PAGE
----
By Kristen Nichols
A recent memo from Nebraska’s top law-enforcement official – in which he called cannabidiol products “illegal” – has underscored the challenges faced by CBD manufacturers and retailers nationwide.
The memo, and a CBD brouhaha in Indiana, have meant lost sales, confiscated product, legal uncertainty – and even the loss of a job.
CBD oils low in THC are legal in 50 states and can be sold everywhere from grocery stores to head shops, right?
Not so fast. It’s far from certain, creating headaches for CBD businesses in states where law enforcement may respond with legal action.
The memo from Nebraska Attorney General Doug Peterson advised prosecutors in his state that CBD “remains illegal to possess, manufacture, distribute” unless it has FDA approval.
Retailers responded to the letter by taking newly popular CBD products off shelves. One CBD distributor in Omaha, Christian McCoy, lost his job because of it.
“These products were going into health-food stores, head shops, convenience stores, you name it,” said McCoy, who distributed Hemplucid tinctures, topicals and skin-care products. “We were ordering tens of thousands of dollars of product every week. But the instant that letter hit, everything came to a screeching halt.”
Omaha retailer American Shaman reported that customers brought back about $800 worth of CBD products for a refund on the same day Peterson’s letter was reported.
American Shaman’s lawyer replied to Peterson that products containing less than 10% CBD are “no different than perfumes, oils or lotions in a massage store or herbs in a tea and spice store.” The company has not gotten a response from Peterson.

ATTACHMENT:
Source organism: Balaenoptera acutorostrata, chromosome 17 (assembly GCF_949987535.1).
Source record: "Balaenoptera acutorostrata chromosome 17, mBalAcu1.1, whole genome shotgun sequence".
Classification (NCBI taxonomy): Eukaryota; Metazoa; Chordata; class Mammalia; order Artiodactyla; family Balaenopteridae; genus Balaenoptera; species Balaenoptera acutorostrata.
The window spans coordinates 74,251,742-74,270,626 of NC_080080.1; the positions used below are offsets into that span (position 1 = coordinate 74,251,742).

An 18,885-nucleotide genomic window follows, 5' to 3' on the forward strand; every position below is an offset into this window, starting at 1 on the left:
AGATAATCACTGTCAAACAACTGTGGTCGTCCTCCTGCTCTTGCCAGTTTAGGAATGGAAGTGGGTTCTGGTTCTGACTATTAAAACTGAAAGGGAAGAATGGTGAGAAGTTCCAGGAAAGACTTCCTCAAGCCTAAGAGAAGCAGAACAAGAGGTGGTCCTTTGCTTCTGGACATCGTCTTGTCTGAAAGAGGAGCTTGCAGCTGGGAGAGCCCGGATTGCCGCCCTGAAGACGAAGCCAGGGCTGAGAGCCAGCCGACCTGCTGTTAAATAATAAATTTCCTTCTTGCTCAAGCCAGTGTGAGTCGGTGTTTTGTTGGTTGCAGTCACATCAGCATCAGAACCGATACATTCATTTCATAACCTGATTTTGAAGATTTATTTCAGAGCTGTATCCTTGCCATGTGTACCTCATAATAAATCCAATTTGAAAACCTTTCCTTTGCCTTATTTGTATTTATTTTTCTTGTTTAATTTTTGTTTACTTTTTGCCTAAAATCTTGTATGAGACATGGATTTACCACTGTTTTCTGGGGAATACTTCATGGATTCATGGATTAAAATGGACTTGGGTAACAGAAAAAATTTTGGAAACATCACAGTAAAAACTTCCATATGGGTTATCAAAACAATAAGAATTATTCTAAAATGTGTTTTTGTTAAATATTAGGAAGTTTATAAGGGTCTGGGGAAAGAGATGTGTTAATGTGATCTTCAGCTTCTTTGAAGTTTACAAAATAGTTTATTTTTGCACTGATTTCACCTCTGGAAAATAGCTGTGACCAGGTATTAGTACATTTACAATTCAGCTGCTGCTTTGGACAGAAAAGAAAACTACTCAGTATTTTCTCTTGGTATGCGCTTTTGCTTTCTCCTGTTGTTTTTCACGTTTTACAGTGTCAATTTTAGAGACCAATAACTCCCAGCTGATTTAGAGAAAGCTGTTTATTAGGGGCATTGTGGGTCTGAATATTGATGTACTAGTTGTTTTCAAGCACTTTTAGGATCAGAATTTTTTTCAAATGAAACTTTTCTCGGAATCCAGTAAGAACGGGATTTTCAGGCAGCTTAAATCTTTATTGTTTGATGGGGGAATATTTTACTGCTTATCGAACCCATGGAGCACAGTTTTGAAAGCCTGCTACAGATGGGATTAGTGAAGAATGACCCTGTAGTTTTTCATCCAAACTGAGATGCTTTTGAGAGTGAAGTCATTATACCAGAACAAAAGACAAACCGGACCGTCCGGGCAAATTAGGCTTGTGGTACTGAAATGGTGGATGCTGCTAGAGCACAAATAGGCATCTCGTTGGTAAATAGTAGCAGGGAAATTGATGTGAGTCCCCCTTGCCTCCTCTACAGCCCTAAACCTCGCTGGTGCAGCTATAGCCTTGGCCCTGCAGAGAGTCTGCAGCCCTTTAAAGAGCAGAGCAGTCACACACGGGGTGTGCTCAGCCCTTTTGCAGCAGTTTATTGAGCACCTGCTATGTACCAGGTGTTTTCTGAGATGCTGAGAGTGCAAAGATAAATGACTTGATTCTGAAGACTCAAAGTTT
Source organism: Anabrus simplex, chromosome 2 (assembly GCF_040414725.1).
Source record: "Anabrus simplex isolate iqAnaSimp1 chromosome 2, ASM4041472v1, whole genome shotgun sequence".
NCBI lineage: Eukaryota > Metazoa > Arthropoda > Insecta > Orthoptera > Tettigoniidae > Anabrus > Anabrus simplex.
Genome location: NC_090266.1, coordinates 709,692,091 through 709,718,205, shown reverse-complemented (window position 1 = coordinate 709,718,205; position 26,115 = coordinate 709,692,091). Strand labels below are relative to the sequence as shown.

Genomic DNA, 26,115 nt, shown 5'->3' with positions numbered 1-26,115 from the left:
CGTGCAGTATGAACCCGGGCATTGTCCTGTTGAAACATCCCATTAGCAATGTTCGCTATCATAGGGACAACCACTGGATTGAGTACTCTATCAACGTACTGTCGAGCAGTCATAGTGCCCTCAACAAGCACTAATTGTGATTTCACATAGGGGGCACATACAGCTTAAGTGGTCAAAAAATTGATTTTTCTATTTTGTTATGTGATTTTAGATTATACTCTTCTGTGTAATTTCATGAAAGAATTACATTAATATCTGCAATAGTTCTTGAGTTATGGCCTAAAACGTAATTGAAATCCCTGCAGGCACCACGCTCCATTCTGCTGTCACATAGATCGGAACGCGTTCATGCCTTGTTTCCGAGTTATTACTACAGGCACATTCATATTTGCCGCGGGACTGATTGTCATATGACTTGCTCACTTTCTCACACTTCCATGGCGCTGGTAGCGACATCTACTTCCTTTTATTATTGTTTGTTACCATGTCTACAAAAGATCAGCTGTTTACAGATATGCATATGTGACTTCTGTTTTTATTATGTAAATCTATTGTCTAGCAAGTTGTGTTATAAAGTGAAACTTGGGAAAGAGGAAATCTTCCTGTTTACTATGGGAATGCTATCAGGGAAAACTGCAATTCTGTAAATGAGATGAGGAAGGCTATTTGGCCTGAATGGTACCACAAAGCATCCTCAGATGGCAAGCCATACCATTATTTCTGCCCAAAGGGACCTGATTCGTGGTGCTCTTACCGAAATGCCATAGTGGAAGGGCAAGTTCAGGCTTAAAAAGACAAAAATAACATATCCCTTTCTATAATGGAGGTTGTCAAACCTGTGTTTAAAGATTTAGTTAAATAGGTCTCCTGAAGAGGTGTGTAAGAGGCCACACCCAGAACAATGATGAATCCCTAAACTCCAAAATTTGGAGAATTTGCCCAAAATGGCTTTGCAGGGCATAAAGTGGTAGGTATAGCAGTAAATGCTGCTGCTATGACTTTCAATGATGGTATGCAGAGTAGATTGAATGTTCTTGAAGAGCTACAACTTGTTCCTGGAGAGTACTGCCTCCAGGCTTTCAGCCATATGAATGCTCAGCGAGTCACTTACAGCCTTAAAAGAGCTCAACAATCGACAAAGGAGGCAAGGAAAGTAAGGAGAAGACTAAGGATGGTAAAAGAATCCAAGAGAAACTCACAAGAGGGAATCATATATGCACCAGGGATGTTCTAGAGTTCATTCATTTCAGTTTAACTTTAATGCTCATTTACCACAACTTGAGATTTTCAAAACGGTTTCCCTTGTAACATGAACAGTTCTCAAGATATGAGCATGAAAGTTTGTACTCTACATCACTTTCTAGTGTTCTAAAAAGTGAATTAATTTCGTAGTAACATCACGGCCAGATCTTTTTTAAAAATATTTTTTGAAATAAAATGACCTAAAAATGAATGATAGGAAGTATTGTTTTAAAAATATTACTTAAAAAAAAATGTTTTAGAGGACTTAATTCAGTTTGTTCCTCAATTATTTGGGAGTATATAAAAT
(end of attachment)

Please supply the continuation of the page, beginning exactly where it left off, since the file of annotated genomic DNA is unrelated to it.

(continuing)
The uncertainty echoes an ongoing dustup in Indiana.
The Indiana State Excise Police declared earlier this year that products containing CBD were illegal and subject to confiscation. A suburban Indianapolis grocery store was raided for CBD products in May.
But two months later, the Indiana Alcohol and Tobacco Commission – which oversees the Excise Police – changed course. The agency admitted it wasn’t sure about the legal status of CBD products and stopped confiscations.
“There’s differing legal opinions whether it’s legal or not, so until those issues are resolved, we’ve placed a moratorium on confiscating it,” David Cook, chairman of the Indiana Alcohol and Tobacco Commission, told WTHR-TV in Indianapolis.
Indiana’s CBD confusion hasn’t yet been resolved.
CBD ‘gray area’
Industry analysts and attorneys say the confusion in Nebraska and Indiana are symptoms of a nagging problem in the hemp and CBD market: It’s far from certain that states must allow the sale of low-THC products derived from cannabis.
“People are running rampant selling CBD products, but the gray area of the law is that some of these products are on more of a medical front and less of a neutraceutical or supplement,” said Steve Turetsky of Trava, a Denver-based holding company that advises marijuana and hemp companies. “It’s not clear which regulations apply to these products.”
Bob Hoban, a Denver attorney who specializes in hemp and marijuana law, advised retailers and operators to review a state’s laws carefully before selling CBD products.
“We can create hemp products under the (2014) Farm Bill, which will protect producers following the rules,” Hoban said. “That does not mean that those products are legal in all 50 states.”
Kristen Nichols can be reached at [email protected]